By the mid 2000s, a number of companies were approaching Interface managers to learn how they applied sustainability as a growth platform in a competitive industry. In response to those inquiries, Interface Managing Director Jim Hartzfeld launched InterfaceRAISE, a peer-to-peer consulting service with a mission to help others develop and implement their own sustainability strategy. To date, InterfaceRAISE has helped dozens of companies globally in various industries, from aerospace to textiles.
Profit: What’s the status of corporate sustainability in the global marketplace?
Hartzfeld: The good news is that many more companies are beginning to see the deeper, strategic importance of sustainability and know they have a closing window of opportunity to have early-mover advantage in their industries. They want to create programs and progress that are real and meaningful, not just heartwarming stories of good citizenship.
Profit: What is the significance of the name “InterfaceRAISE”?
Hartzfeld: RAISE represents many things: to raise awareness, to raise prosperity, to raise customer value, to raise opportunity, to raise purpose, to raise profit, to raise responsibility, and to raise our children.
Profit: How does InterfaceRAISE work with companies?
Hartzfeld: As a guide and a mentor, we offer practical insights and advice on how to derive economic and societal value from sustainability to senior executives, management teams, and sustainability practitioners. We help organizations imagine, plan, and execute new ways of advancing their goals and fulfilling their mission—financial, societal, and environmental. We help organizations move beyond “green” by viewing sustainability as more than reducing environmental impact and compliance risk, and by helping them create an integrated sustainability strategy, generating increased competitiveness and positive results.
Profit: What is the importance of IT and metrics in corporate sustainability efforts?
Hartzfeld: We advise all clients in the importance of accurate, verifiable, and timely information as the basis for better decision-making and credible external reporting. This is a classic extension of the maxim, “You can’t manage what you don’t measure.” At Interface, we use the term EcoMetrics as a broad category of information about the nonfinancial, physical metabolism of a company. We believe that all companies need to understand their metabolism in terms of flows of material, energy, and waste—whether they’re a professional services firm, a quick-serve restaurant, or a product manufacturer. Increasingly, that quantitative information is enhanced with the qualitative “goodness or badness” of individual materials, energy sources, or processes, through processes such as lifecycle assessment. Without tangible, credible information, companies are left to engage in “random acts of greenness,” creating little lasting improvement or business value.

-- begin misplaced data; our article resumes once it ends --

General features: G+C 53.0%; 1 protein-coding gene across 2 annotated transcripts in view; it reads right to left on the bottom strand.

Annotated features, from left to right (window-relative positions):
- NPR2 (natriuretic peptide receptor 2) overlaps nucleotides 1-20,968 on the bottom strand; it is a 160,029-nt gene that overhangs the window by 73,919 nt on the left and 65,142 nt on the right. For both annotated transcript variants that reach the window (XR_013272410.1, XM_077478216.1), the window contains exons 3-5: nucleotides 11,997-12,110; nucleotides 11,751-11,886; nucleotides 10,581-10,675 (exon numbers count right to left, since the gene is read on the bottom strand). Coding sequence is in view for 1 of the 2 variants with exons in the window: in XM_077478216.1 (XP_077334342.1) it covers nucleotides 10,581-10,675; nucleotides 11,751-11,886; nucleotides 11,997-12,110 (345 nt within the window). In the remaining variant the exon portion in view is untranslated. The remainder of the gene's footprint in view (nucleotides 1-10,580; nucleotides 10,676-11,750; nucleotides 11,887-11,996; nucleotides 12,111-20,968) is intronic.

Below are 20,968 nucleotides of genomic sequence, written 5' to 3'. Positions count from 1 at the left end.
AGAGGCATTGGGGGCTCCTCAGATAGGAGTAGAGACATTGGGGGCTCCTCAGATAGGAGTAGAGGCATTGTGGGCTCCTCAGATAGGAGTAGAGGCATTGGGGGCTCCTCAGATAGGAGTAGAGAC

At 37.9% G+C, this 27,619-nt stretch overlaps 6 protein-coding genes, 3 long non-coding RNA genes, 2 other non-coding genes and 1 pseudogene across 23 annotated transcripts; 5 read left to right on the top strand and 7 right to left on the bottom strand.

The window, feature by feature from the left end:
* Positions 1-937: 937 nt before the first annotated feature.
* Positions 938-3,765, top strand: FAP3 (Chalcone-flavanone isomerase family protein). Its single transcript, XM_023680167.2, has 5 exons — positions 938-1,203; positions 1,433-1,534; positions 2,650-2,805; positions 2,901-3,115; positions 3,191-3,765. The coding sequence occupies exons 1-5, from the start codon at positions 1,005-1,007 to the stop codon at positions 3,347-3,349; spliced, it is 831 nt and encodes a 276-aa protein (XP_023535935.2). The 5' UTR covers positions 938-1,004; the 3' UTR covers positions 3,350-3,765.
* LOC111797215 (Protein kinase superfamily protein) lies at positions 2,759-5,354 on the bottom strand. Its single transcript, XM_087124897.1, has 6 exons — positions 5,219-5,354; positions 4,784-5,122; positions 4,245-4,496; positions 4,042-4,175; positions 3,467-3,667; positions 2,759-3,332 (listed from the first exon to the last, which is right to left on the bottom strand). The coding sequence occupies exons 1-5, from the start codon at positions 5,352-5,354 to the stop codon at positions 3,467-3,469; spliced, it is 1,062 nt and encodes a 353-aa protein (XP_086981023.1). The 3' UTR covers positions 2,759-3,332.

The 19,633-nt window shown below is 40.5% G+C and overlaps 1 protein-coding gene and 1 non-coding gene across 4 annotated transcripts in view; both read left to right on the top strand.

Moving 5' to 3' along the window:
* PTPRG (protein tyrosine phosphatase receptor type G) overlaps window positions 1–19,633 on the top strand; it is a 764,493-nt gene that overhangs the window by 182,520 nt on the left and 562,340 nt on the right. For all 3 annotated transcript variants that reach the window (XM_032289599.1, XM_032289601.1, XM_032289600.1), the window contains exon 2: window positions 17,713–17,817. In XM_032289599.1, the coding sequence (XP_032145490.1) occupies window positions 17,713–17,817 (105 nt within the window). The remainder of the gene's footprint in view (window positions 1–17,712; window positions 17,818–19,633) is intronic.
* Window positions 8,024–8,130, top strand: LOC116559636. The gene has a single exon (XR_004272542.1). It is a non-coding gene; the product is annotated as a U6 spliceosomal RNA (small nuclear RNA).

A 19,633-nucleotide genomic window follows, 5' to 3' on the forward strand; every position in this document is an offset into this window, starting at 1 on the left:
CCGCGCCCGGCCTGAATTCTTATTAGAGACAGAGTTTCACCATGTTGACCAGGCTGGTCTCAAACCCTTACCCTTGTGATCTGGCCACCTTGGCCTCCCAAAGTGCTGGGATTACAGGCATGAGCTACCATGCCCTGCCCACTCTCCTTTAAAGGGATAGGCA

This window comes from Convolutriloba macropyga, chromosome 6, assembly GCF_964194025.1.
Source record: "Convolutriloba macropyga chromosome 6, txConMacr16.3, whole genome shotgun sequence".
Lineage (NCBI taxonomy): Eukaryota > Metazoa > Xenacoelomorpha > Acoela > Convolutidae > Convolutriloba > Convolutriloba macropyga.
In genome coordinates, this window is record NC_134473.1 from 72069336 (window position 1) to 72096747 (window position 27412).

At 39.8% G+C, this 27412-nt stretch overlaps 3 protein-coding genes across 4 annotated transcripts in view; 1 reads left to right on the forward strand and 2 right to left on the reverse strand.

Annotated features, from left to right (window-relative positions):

Profit: Where should companies interested in sustainability start?
Hartzfeld: Begin from wherever you are, and do something. Then, do something else tomorrow. Senior leaders should project a clear message of permission and an invitation to all employees to engage in the journey. Focus immediately on waste reduction and energy efficiency. In these early stages, there is nothing to lose from random acts of greenness. Then, get serious about really understanding your baseline or current state in technical and cultural terms. “Where are we now? Who are we now?” Then, you should create an integrated future vision that weaves sustainability into the core of your business mission. “What are our aspirations? Who are we becoming?” All along the journey, it is important to bring in experts from the outside with fresh eyes to help you see the emerging risks and new opportunities that sustainability can offer.